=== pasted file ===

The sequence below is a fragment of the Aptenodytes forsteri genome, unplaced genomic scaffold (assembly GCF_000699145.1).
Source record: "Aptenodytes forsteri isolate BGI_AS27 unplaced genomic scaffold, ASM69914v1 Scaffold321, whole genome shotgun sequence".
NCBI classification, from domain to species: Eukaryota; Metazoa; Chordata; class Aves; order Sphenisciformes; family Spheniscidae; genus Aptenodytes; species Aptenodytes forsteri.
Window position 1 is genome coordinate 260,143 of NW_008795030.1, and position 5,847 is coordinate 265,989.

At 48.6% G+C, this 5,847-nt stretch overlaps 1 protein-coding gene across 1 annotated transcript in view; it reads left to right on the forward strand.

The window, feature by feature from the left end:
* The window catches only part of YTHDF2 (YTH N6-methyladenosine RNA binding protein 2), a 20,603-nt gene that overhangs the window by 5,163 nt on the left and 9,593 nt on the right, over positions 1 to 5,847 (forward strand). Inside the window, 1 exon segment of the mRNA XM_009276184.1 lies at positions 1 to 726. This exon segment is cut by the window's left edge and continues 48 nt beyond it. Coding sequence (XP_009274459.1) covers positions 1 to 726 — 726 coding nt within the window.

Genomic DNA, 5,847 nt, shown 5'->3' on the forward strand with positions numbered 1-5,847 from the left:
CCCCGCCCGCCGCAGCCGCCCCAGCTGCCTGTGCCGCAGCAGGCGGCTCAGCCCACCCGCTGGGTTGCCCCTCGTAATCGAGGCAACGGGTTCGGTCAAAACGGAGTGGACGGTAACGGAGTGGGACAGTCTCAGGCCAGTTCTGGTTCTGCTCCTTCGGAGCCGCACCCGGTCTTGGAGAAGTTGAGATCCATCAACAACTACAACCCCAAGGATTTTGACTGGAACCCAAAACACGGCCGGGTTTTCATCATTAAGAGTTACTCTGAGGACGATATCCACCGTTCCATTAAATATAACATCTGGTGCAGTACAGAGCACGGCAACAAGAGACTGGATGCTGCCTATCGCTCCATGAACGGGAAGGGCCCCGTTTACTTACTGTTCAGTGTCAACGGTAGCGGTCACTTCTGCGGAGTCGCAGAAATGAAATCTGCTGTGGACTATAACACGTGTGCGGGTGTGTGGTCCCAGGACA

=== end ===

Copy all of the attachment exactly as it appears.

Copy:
The sequence below is a fragment of the Aptenodytes forsteri genome, unplaced genomic scaffold (assembly GCF_000699145.1).
Source record: "Aptenodytes forsteri isolate BGI_AS27 unplaced genomic scaffold, ASM69914v1 Scaffold321, whole genome shotgun sequence".
NCBI classification, from domain to species: Eukaryota; Metazoa; Chordata; class Aves; order Sphenisciformes; family Spheniscidae; genus Aptenodytes; species Aptenodytes forsteri.
Window position 1 is genome coordinate 260,143 of NW_008795030.1, and position 5,847 is coordinate 265,989.

At 48.6% G+C, this 5,847-nt stretch overlaps 1 protein-coding gene across 1 annotated transcript in view; it reads left to right on the forward strand.

The window, feature by feature from the left end:
* The window catches only part of YTHDF2 (YTH N6-methyladenosine RNA binding protein 2), a 20,603-nt gene that overhangs the window by 5,163 nt on the left and 9,593 nt on the right, over positions 1 to 5,847 (forward strand). Inside the window, 1 exon segment of the mRNA XM_009276184.1 lies at positions 1 to 726. This exon segment is cut by the window's left edge and continues 48 nt beyond it. Coding sequence (XP_009274459.1) covers positions 1 to 726 — 726 coding nt within the window.

Genomic DNA, 5,847 nt, shown 5'->3' on the forward strand with positions numbered 1-5,847 from the left:
CCCCGCCCGCCGCAGCCGCCCCAGCTGCCTGTGCCGCAGCAGGCGGCTCAGCCCACCCGCTGGGTTGCCCCTCGTAATCGAGGCAACGGGTTCGGTCAAAACGGAGTGGACGGTAACGGAGTGGGACAGTCTCAGGCCAGTTCTGGTTCTGCTCCTTCGGAGCCGCACCCGGTCTTGGAGAAGTTGAGATCCATCAACAACTACAACCCCAAGGATTTTGACTGGAACCCAAAACACGGCCGGGTTTTCATCATTAAGAGTTACTCTGAGGACGATATCCACCGTTCCATTAAATATAACATCTGGTGCAGTACAGAGCACGGCAACAAGAGACTGGATGCTGCCTATCGCTCCATGAACGGGAAGGGCCCCGTTTACTTACTGTTCAGTGTCAACGGTAGCGGTCACTTCTGCGGAGTCGCAGAAATGAAATCTGCTGTGGACTATAACACGTGTGCGGGTGTGTGGTCCCAGGACA